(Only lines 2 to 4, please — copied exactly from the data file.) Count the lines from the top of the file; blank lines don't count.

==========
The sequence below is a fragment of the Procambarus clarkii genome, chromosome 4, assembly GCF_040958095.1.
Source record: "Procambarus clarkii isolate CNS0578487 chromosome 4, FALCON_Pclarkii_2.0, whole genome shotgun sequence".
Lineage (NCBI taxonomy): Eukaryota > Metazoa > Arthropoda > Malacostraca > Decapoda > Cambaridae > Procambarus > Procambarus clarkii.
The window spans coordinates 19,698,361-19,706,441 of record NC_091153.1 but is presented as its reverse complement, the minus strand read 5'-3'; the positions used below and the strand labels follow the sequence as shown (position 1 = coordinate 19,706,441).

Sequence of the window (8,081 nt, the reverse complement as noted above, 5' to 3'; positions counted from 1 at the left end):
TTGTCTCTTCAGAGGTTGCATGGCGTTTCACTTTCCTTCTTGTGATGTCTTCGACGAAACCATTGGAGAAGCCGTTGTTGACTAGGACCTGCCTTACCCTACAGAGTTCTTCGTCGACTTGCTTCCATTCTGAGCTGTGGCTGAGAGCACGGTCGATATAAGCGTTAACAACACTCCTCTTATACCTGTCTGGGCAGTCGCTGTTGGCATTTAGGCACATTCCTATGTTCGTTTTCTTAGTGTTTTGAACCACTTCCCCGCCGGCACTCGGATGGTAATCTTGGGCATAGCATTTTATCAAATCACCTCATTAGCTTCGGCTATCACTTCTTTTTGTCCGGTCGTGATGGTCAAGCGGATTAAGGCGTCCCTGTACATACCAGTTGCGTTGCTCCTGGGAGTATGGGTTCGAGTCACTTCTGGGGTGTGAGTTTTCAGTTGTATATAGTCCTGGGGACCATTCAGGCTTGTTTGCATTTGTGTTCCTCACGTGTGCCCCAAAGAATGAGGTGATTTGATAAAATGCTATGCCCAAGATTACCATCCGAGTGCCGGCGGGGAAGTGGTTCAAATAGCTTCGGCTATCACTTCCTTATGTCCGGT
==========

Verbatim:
Source record: "Procambarus clarkii isolate CNS0578487 chromosome 4, FALCON_Pclarkii_2.0, whole genome shotgun sequence".
Lineage (NCBI taxonomy): Eukaryota > Metazoa > Arthropoda > Malacostraca > Decapoda > Cambaridae > Procambarus > Procambarus clarkii.
The window spans coordinates 19,698,361-19,706,441 of record NC_091153.1 but is presented as its reverse complement, the minus strand read 5'-3'; the positions used below and the strand labels follow the sequence as shown (position 1 = coordinate 19,706,441).